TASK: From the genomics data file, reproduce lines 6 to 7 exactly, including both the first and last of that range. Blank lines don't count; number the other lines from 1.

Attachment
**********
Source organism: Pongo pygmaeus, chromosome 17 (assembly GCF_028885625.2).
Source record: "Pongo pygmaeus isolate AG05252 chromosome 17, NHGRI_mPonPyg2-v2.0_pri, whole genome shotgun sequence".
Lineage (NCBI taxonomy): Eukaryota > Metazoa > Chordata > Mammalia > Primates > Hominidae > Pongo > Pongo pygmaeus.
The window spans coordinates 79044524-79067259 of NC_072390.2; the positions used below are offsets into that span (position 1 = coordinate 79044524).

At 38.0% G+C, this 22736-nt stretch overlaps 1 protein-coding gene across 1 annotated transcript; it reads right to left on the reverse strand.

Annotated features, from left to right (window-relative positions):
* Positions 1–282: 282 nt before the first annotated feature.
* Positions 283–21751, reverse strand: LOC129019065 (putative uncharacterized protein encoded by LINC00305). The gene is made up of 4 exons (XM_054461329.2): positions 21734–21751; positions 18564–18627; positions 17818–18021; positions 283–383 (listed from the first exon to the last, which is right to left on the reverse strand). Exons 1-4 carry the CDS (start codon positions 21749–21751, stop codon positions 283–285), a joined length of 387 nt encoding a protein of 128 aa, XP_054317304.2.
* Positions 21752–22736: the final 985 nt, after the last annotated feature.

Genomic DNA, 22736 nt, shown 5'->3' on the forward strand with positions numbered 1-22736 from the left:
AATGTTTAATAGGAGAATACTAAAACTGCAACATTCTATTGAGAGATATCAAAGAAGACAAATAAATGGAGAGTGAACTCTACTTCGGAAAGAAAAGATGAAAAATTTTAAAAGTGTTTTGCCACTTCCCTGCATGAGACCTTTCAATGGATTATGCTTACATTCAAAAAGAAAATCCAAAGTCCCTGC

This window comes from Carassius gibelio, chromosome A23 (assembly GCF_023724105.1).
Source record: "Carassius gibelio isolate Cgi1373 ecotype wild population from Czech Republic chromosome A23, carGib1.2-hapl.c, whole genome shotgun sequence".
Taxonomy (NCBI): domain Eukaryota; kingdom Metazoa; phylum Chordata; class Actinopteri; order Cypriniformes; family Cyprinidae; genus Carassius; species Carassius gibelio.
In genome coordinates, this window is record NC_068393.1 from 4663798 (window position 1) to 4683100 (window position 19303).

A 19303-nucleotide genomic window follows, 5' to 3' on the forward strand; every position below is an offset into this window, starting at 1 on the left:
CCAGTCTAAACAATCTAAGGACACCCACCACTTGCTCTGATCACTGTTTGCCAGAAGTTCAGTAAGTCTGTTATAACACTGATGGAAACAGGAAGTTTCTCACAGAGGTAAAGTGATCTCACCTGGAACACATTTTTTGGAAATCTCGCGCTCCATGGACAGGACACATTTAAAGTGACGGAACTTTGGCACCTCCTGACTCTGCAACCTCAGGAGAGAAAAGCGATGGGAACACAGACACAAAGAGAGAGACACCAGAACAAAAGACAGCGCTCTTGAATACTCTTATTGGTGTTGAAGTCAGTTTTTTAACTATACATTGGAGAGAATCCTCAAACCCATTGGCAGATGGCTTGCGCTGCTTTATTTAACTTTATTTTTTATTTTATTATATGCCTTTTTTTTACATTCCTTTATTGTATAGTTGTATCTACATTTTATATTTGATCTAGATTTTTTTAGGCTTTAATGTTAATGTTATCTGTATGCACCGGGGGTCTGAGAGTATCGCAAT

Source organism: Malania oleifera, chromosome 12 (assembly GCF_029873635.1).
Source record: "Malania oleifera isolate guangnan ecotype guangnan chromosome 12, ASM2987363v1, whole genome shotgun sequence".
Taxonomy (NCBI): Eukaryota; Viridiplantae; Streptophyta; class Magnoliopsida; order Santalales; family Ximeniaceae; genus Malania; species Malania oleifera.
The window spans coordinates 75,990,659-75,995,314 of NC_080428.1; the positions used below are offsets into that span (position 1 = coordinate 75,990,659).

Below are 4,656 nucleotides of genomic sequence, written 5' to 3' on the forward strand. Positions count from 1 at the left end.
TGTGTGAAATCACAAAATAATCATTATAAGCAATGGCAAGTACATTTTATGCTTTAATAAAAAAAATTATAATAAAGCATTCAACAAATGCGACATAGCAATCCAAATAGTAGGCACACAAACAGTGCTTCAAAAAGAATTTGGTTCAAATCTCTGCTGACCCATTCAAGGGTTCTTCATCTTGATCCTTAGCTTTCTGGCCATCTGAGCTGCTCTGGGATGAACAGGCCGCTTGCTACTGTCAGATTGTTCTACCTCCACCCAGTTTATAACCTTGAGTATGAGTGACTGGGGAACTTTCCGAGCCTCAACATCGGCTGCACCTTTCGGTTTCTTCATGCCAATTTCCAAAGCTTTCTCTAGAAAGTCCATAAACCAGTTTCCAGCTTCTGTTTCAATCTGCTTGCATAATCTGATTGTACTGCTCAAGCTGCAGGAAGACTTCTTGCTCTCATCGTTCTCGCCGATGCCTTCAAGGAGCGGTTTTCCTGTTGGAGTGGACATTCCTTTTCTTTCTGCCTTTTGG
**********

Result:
Annotated features, from left to right (window-relative positions):
* Positions 1–282: 282 nt before the first annotated feature.